Video | Agriculture | Confidence | Economy | Energy | Employment | Finance | Media | Property | RBNZ | Science | SOEs | Tax | Technology | Telecoms | Tourism | Transport | Search

 

Let’s open the gate to our young people

Media release

21 August 2018

The Primary ITO is challenging schools, school leavers and farmers to open the farm, garden, or orchard gate as this year’s “Got a Trade? Got it Made!” week highlights the huge potential in industry training for a primary sector career.

The Primary ITO (industry training organisation) leads the training in New Zealand’s largest export sector. It is taking part in this year’s “Got A Trade? Got It Made!” week to showcase the advantages of tertiary on-the-job education and to connect young New Zealanders to real employers in the primary industries.

“We’ve got 30 different sector groups from dairy to horticulture, from processing to fishing, and from agribusiness management to bee-keeping, and one thing they’re all saying is ‘we need talented people and we’ll train them’,” says Linda Sissons, Primary ITO’s chief executive.

“Demand for skilled people has never been higher. Our sector needs an extra 50,000 qualified workers by 2025. Right now, only 4 percent of school leavers go directly into on-the-job training, with university remaining the default choice for many people. But that is not always the best option.

“We all need to do more to open the way for talented school leavers to join the primary sector. We’re keen to help schools do this. The Primary ITO is working with schools to introduce senior students to local farmers and good employers to give them a taste of the sector. Our apprentices earn while they learn real and relevant skills in growing and innovative industries. Our farms, orchards and gardens become their campuses,” says Dr Sissons.

“The primary sector is the backbone of New Zealand’s economy and its future will be driven by innovation – not just scale.

“We are looking for practical students to work with the industry to act as guardians of our remarkable biodiversity, students with STEM (Science, Technology, Engineering or Mathematics) skills and those with soft skills, such as marketing and languages, which will help New Zealand’s high-end quality produce reach new international markets.”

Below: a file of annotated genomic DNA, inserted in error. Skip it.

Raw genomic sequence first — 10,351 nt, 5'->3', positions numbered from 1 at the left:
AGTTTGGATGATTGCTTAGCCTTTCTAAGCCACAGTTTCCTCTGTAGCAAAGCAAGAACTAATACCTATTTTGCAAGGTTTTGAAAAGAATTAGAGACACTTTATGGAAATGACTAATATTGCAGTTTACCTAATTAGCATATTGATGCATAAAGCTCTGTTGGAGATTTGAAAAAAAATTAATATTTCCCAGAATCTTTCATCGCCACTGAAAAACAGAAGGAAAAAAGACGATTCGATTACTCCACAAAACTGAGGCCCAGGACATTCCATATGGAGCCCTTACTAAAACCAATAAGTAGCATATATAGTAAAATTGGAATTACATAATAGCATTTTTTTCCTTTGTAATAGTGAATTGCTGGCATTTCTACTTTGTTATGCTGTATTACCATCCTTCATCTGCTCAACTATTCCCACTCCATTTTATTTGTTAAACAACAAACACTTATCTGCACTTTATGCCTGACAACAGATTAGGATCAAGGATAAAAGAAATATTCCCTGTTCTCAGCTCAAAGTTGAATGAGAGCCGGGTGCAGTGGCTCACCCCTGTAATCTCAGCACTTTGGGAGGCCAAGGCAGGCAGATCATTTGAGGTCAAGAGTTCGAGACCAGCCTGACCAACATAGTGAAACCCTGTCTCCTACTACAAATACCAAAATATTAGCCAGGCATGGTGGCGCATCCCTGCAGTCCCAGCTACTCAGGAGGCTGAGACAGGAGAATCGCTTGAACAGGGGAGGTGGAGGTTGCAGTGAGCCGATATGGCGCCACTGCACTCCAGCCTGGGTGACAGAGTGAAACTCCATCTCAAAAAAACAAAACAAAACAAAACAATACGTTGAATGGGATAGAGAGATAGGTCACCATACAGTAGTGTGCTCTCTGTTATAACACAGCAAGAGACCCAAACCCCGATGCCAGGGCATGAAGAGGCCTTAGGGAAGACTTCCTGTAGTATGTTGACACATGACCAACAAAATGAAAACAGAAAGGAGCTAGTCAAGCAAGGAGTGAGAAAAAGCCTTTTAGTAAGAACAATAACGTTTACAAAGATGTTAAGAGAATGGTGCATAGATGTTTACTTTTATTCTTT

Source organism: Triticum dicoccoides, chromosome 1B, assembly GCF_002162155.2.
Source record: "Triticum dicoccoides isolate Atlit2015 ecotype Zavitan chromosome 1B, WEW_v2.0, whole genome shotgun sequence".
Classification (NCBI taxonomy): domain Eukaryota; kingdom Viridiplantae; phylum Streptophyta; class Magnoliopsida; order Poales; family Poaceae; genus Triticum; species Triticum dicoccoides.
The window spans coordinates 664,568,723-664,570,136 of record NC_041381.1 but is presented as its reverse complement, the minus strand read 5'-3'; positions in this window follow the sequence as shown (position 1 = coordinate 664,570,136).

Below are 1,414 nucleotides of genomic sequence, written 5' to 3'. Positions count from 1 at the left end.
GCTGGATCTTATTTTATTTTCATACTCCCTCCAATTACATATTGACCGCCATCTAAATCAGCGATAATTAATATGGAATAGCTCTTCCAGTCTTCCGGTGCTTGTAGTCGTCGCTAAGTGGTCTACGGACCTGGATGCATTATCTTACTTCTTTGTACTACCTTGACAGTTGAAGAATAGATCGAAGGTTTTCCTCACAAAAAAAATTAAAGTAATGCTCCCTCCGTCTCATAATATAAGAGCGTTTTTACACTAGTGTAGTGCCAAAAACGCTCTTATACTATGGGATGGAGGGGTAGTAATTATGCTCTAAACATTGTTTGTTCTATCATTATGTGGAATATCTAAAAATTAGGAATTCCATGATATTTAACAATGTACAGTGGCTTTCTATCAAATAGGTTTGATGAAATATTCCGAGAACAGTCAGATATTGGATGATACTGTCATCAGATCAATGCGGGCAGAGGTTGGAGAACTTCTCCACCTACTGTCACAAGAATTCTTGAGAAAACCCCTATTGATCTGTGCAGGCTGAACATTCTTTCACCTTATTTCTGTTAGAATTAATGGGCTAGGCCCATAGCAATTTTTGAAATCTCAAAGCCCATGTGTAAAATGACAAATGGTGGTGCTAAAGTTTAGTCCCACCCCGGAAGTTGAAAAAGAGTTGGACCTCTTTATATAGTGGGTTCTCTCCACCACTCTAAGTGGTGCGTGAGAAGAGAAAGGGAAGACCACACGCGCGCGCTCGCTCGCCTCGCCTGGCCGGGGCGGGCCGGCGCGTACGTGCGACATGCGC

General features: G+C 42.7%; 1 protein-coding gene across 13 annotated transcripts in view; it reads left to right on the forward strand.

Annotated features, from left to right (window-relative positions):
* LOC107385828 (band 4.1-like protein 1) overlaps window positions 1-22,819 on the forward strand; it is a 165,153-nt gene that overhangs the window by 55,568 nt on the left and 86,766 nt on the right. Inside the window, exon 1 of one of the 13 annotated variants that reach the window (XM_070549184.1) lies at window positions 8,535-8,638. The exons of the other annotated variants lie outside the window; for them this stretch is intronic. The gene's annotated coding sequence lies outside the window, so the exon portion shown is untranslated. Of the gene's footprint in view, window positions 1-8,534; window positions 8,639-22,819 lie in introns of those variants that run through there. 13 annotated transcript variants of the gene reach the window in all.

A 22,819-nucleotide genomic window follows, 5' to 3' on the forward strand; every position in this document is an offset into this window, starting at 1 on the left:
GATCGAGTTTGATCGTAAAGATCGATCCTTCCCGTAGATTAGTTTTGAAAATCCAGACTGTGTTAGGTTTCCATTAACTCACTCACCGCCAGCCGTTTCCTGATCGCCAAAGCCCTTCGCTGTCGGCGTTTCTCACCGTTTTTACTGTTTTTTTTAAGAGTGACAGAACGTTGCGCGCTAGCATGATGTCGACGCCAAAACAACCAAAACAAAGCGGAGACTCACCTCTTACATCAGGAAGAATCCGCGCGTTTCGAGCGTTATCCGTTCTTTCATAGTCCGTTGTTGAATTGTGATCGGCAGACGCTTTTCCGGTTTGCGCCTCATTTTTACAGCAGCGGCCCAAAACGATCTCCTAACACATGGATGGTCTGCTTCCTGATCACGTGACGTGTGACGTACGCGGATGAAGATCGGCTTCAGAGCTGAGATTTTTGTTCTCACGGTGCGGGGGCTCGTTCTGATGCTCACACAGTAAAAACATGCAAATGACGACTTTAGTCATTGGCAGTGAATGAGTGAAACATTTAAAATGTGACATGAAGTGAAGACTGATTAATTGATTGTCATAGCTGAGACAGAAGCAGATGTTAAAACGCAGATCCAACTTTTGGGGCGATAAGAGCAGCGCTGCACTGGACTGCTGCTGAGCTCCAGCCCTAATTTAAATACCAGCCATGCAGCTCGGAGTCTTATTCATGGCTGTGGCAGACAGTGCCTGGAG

This year’s Primary ITO “Got A Trade!” Ambassador Sami Baker is an arborist. She remembers driving past a crew of arborists in Christchurch years ago who were dangling from trees holding chainsaws and thinking ‘that would be a dream job’.

Fast forward several years, and the 26 year-old is now the one dangling from great heights – notably above an earthquake-ravaged State Highway 1 near Kaikoura.

“We got called in to abseil down the cliff faces and remove all the trees that were in danger of coming down,” Sami Baker says. “It was a great learning curve but a bit scary because the earthquake had pretty much destroyed the road. You really had to trust your training and the crew members around you.”

Sami is now half-way through her three-year apprenticeship with Christchurch and Wellington-based arborist company Treetech. She is learning practical skills on the job while also studying towards her Level 4 Certificate in Arboriculture.

Ends

© Scoop Media

 
 
 
Business Headlines | Sci-Tech Headlines

 

Bus-iness: Transdev To Acquire More Auckland And Wellington Operations

Transdev Australasia today announced that it has agreed terms to acquire two bus operations in Auckland and Wellington, reaching agreement with Souter Investments to purchase Howick and Eastern Buses and Mana Coach Services. More>>

ALSO:

Māui And Hector’s Dolphins: WWF/Industry Counter Offer On Threat Management Plan

Forest & Bird says WWF-NZ's plan for protecting Māui dolphins is based on testing unproven methods on a species that is almost extinct, and is urging the Government to reject the proposal. More>>

ALSO:

Industry Report: Growing Interactive Sector Wants Screen Grants

Introducing a coordinated plan that invests in emerging talent and allows interactive media to access existing screen industry programmes would create hundreds of hi-tech and creative industry jobs. More>>

ALSO:

Ground Rules: Government Moves To Protect Best Growing Land

“Continuing to grow food in the volumes and quality we have come to expect depends on the availability of land and the quality of the soil. Once productive land is built on, we can’t use it for food production, which is why we need to act now.” More>>

ALSO: